PULLMAN – When Jeff Tuel jogged out onto the Coliseum field last Sept. 26 with 8 minutes, 35 seconds left before halftime, Washington State University already trailed USC by 20 points.
The Cougars went on to lose 26-6 in a game distinguished by possibly only one thing.
It marked the then-freshman quarterback’s first collegiate game action and launched him on a path that, as the Cougars prepare for USC’s return visit to Pullman a year later, has him firmly entrenched as WSU’s starter.
So how has Tuel changed since that night in Los Angeles? To determine that, let’s begin in that first huddle.
“He was a little shocked in L.A. against USC,” remembers receiver Daniel Blackledge. “He was a little jittery (in the huddle), but after those first couple of plays, he kind of settled in.”
Tuel came to Washington State from Clovis West High near Fresno, Calif., having started at quarterback only one year. Though he had 207 pounds on his 6-foot-3 frame, he didn’t look anything but thin when practice started. A year redshirting was planned. Until he started throwing the ball.
Three weeks into what would be a 1-11 season, the decision was made to throw the redshirt away. It was time to get Tuel some experience.
“When I look back at that game it brings back good feelings,” Tuel remembers. “It was fun. I enjoyed the heck out of that game. I had a blast.”
After hitting on 14 of 21 passes for 130 yards in his debut, Tuel started five times before his season ended in Arizona because of a knee injury. The line for his freshman season: 71 of 121 for 789 yards, six touchdowns and five interceptions.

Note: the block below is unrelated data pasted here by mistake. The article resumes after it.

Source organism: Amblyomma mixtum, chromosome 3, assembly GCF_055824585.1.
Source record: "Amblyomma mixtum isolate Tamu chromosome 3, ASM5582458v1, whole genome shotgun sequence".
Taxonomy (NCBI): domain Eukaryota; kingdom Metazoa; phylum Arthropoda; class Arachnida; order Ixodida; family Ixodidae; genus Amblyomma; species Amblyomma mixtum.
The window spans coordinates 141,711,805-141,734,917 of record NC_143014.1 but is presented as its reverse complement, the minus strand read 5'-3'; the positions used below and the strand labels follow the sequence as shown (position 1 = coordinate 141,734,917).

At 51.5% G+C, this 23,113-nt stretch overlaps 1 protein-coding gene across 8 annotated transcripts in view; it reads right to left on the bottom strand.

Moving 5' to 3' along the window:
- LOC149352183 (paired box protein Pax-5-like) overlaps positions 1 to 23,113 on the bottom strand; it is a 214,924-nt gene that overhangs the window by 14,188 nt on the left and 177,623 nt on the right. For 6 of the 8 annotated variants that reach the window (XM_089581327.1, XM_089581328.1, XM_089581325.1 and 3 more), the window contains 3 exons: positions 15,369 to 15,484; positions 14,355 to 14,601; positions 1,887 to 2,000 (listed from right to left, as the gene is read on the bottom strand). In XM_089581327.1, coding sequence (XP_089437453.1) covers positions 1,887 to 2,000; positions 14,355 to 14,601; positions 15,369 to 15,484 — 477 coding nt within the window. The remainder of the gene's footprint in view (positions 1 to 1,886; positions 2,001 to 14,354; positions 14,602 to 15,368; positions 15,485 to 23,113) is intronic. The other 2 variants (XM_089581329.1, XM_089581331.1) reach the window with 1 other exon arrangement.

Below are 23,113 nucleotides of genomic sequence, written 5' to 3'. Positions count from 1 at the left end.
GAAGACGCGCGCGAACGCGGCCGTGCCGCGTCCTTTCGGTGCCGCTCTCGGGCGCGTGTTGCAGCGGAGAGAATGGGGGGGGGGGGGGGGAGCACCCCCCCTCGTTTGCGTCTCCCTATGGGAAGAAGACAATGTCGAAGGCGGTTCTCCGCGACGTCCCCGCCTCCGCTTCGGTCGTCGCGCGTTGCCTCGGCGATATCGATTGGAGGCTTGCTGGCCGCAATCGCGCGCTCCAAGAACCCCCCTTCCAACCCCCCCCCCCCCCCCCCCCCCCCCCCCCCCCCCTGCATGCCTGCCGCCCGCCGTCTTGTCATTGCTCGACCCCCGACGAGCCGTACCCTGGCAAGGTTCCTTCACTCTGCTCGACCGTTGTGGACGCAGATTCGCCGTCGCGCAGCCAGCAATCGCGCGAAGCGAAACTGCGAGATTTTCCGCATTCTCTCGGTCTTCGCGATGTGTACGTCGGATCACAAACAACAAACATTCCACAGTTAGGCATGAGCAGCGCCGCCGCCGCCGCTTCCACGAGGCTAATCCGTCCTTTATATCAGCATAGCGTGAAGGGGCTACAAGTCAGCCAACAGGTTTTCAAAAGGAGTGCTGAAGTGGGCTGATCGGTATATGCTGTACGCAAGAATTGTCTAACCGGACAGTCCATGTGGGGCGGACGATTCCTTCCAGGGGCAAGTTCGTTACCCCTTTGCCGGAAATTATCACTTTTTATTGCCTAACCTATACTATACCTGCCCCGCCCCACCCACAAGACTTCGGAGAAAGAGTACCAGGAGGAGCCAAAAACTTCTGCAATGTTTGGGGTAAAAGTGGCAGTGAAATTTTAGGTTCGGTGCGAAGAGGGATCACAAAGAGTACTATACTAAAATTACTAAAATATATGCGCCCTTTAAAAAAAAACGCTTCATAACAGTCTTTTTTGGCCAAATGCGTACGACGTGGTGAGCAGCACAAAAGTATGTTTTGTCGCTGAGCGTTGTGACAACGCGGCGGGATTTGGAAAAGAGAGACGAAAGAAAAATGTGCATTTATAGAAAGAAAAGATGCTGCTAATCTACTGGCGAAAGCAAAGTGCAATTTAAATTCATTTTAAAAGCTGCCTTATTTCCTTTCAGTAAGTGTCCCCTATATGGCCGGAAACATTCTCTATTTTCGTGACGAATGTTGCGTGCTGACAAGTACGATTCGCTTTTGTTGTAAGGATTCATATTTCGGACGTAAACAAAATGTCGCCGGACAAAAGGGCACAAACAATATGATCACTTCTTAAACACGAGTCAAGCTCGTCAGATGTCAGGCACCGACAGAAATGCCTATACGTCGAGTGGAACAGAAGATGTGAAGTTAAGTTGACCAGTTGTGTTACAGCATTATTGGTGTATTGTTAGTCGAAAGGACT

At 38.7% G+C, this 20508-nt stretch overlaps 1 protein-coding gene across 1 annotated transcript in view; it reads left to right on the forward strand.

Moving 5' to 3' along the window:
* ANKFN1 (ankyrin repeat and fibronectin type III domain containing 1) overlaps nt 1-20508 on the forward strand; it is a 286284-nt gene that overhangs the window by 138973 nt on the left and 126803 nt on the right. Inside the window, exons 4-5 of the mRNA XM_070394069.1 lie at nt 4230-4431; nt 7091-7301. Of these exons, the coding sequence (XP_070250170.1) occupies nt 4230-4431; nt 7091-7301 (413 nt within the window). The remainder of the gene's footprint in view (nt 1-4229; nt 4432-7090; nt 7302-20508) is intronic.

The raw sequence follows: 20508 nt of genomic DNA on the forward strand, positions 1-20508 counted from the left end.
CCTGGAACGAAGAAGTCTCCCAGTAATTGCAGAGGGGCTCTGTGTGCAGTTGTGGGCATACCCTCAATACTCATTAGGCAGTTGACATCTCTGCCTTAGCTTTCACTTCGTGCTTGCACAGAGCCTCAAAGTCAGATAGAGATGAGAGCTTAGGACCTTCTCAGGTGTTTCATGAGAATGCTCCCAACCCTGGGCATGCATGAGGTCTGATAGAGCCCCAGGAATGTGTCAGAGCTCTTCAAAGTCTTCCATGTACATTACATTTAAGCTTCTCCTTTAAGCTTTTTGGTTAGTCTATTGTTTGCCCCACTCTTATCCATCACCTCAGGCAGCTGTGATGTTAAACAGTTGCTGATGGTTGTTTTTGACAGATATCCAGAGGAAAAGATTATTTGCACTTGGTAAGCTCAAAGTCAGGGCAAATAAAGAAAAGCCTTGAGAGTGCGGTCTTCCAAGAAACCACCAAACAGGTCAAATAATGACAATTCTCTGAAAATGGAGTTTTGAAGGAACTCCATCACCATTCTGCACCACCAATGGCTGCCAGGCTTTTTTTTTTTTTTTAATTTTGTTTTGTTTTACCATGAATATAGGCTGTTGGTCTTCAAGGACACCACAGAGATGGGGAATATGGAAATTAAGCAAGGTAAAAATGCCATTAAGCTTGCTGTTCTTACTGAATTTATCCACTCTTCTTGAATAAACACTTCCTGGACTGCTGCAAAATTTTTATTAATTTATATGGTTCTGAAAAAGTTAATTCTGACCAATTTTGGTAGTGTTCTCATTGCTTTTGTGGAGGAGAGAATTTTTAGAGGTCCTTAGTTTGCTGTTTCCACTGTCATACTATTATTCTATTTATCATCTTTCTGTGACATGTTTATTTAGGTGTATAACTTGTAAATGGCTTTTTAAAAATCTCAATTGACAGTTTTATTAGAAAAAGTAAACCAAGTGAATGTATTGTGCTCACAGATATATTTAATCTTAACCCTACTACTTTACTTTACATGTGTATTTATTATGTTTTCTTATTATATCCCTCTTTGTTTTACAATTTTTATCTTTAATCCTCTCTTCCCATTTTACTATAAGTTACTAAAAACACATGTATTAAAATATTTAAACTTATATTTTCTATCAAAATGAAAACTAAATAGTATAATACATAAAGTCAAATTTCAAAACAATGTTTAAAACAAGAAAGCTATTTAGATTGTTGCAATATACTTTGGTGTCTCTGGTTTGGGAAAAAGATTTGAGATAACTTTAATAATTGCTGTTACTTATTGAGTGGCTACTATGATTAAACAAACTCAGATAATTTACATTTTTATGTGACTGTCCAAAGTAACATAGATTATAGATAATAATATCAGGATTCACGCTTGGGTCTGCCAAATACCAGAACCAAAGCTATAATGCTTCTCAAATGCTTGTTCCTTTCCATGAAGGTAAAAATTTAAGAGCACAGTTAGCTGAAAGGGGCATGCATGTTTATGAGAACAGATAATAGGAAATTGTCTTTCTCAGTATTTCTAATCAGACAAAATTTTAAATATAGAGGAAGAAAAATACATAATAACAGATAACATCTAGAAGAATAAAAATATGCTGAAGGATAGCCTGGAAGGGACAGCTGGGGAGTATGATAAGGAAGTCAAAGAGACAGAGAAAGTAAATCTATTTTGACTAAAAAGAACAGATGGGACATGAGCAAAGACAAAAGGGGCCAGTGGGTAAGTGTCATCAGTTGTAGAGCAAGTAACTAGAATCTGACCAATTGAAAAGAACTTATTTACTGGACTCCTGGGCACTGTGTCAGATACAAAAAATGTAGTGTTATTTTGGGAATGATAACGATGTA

It was a foundation for improvement.
“I’m a lot more experienced, obviously,” he said of the changes since that night in LA. “I’m more confident and a better quarterback.”
Offensive coordinator and quarterbacks coach Todd Sturdy agrees.
“His mechanics are really good,” Sturdy said. “Everything’s improved, everything’s gotten quicker, his release, his footwork, getting the ball out quickly, that’s all improved greatly. He’s always had a strong arm. How he reads defenses is getting better and better, though still not where it needs to be.
“He’s playing good, not great yet, but good. The plan is to get him to great.”
In the Cougars first three games this season – they are 1-2 – Tuel has hit on 50 of 91 passes for 700 yards. More important, he’s thrown five touchdown passes and just one interception.
All of that despite laboring under the handicap of poor pass protection. As a freshman, Tuel was sacked 28 times, or 4.7 times a game. So far this season he’s been put down 10 times, or 3.3 times a game. It’s an improvement but still the most in the Pac-10.
But there is more to a quarterback than just being a player and making plays. He also is the leader of the team. It’s a role Tuel wasn’t all that comfortable with a year ago – and is now.
“He’s taken more of a vocal approach this year,” Blackledge said. “He’s really confident and he’s taken more of a leadership role.”
Though Sturdy said Tuel will say what’s needed, his primary leadership characteristic is more visual.
“He leads by his play, his toughness, competiveness,” Sturdy said. “He’s not going to scream and holler, but he’ll say what needs to be said. He’s very competitive, a very focused young man.”
That was evident that first appearance. After Sturdy had called two runs to open Tuel’s first possession, the Cougars faced a third-and-4. Despite being deep in their territory, trailing 20-0 and needing a first down, he trusted Tuel to throw.
Standing in the pocket while it collapsed, Tuel rifled a ball to tight end Tony Thompson that really had little chance to get through a maze of hands. But the connection was made. Five yards. The chains moved.
And Tuel went back into the huddle. The shock was gone.
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